UK markets closed
  • NIKKEI 225

    -255.33 (-0.86%)

    -356.71 (-1.21%)

    +0.26 (+0.43%)

    +10.70 (+0.62%)
  • DOW

    -1.05 (-0.00%)

    -809.52 (-2.31%)
  • CMC Crypto 200

    -26.20 (-2.66%)
  • ^IXIC

    -115.42 (-0.85%)
  • ^FTAS

    +10.23 (+0.27%)

Bank of England cuts interest rate to 0.25% in coronavirus response

Oscar Williams-Grut
·Senior City Correspondent, Yahoo Finance UK
·2-min read
Mark Carney, Governor of the Bank of England attends the Bank of England's Monetary Policy Report news conference in the City of London, Thursday Jan. 30, 2020. The Bank of England on Thursday opted against cutting interest rates after a run of fairly firm economic data in the past week eased fears about a dramatic slowdown in the British economy. (Jonathan Brady/Pool via AP)
Mark Carney, governor of the Bank of England. (Jonathan Brady/AP)

The Bank of England has announced emergency measures in response to the economic impact of novel coronavirus, including an unexpected interest rate cut.

The central bank said on Wednesday it would lower the interest rate by 50 basis points from 0.75% to 0.25%.

It’s the first time interest rates have been moved by 50 basis points since 2009 and take rates back down to a record low.

The pound slipped 0.3% against the euro (GBPEUR=X) and was flat against the dollar (GBPUSD=X) shortly after the surprise announcement.

Read more: Mark Carney: Coronavirus won't be as bad as 2008 financial crisis

The interest rate cut was agreed at an emergency meeting of the Bank’s Monetary Policy Committee held on Tuesday. It forms part of a “comprehensive and timely package of measures to help UK businesses and households bridge across the economic disruption that is likely to be associated with Covid-19,” the Bank said.

“These measures will help to keep firms in business and people in jobs and help prevent a temporary disruption from causing longer-lasting economic harm.”

Other measures announced include:

  • A new £100bn ($129bn) funding scheme aimed at maintaining bank and building society lending to small and medium-sized businesses.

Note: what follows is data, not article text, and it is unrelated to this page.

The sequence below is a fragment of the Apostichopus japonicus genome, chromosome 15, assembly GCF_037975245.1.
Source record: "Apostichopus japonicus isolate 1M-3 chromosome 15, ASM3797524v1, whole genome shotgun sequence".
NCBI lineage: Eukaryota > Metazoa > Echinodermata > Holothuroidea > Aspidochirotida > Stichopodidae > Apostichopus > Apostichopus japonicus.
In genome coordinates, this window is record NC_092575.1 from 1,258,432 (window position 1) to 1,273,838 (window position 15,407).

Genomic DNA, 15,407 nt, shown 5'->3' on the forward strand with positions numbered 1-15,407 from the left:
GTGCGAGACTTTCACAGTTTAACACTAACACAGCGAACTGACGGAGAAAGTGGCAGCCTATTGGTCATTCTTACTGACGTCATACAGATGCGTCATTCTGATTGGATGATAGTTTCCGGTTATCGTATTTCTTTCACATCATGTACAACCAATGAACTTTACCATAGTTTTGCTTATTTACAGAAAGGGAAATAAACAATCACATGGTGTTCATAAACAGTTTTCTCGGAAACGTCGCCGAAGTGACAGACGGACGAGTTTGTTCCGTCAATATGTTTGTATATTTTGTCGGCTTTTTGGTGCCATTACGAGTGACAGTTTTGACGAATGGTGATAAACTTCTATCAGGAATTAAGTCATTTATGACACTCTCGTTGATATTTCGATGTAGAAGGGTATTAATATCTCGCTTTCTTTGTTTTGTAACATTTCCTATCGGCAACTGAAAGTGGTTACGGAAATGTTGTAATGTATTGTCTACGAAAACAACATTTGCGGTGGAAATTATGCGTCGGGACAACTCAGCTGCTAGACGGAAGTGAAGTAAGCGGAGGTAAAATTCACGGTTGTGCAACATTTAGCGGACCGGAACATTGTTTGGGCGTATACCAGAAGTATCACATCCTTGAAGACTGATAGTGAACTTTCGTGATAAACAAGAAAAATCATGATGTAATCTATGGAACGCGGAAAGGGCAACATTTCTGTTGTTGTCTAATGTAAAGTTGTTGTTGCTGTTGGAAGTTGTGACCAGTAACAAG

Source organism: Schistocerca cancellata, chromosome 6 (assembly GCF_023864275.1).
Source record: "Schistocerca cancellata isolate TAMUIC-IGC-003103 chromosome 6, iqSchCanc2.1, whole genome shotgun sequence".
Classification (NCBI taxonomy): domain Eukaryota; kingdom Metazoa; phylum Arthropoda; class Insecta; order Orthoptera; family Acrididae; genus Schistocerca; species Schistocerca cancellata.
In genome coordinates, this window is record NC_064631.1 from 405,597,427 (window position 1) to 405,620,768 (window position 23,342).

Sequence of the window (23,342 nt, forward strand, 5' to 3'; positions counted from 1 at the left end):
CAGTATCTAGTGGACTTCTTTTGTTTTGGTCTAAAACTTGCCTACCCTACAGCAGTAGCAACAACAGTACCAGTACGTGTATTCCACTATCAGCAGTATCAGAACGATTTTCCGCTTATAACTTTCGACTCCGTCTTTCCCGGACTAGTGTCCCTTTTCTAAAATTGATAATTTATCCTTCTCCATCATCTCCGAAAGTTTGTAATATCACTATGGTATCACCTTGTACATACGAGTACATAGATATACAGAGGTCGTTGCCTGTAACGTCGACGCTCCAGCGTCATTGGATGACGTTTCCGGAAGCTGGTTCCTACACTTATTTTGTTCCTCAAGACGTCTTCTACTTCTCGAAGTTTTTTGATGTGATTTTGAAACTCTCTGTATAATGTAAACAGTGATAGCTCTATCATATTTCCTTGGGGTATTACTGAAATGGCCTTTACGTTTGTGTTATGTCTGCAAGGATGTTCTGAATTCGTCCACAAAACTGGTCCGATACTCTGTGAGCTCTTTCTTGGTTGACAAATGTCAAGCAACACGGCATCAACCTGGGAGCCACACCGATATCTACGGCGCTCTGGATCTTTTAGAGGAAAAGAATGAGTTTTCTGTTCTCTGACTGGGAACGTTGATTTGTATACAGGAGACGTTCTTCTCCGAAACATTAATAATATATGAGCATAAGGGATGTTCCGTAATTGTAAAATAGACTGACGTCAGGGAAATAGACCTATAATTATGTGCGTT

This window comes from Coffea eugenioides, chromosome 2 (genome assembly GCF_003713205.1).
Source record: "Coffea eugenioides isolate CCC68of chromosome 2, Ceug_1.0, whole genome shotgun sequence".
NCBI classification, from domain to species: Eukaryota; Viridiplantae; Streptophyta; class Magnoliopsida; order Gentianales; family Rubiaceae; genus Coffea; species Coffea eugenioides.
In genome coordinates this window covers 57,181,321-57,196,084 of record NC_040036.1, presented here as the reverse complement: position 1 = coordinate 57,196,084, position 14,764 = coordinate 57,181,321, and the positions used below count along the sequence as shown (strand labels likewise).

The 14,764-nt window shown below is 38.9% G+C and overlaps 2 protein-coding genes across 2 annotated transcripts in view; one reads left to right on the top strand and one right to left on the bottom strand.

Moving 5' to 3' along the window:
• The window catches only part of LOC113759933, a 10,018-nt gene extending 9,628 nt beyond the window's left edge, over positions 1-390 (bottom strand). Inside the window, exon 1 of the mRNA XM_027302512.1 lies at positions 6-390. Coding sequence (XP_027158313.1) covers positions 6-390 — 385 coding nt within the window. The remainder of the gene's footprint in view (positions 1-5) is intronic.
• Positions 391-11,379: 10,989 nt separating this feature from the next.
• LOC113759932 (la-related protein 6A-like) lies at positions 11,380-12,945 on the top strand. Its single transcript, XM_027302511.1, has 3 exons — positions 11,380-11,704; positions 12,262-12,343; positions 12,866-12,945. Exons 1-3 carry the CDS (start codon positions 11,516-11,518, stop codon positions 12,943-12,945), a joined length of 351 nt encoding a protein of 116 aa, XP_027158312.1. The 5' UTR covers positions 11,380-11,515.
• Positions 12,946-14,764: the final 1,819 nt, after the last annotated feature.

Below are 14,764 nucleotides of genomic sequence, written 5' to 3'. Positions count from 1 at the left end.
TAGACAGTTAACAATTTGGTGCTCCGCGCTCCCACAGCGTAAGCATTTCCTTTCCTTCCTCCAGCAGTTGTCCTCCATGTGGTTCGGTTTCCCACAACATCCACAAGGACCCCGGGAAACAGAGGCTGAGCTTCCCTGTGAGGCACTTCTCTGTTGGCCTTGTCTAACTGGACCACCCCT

• Cutting the “counter cyclical buffer” for UK banks, which will unlock £190bn they can use to lend to people and businesses that need it.

  • A warning to banks not to increase dividends or bonuses in the face of the newly unlocked cash

The Bank said the core banking system was resilient and people should continue to rely on it for support.

The central bank is also “coordinating its actions with those of HM Treasury” for “maximum impact.” Chancellor Rishi Sunak is set to deliver his first budget later on Wednesday, with additional measures to combat Covid-19 expected to be announced.

“Although the magnitude of the economic shock from Covid-19 is highly uncertain, activity is likely to weaken materially in the United Kingdom over the coming months,” the Bank of England said.

“Temporary, but significant, disruptions to supply chains and weaker activity could challenge cash flows and increase demand for short-term credit from households and for working capital from companies.”

Read more: UK Budget 2020 — What it means for your finances

Bank of America on Tuesday downgraded growth forecasts for the world due to the spread of coronavirus, which has led to lockdowns, travel bans, and office closures. Bank of America analysts said they now expect UK GDP to grow by just 0.3% in 2020.

The Bank of England said: “The Bank will take all further necessary steps to support the UK economy and financial system, consistent with its statutory responsibilities.”

The surprise announcement came as the number of confirmed Covid-19 cases in the UK climbed above 380. Health minister Nadine Dorries has also tested positive for the virus.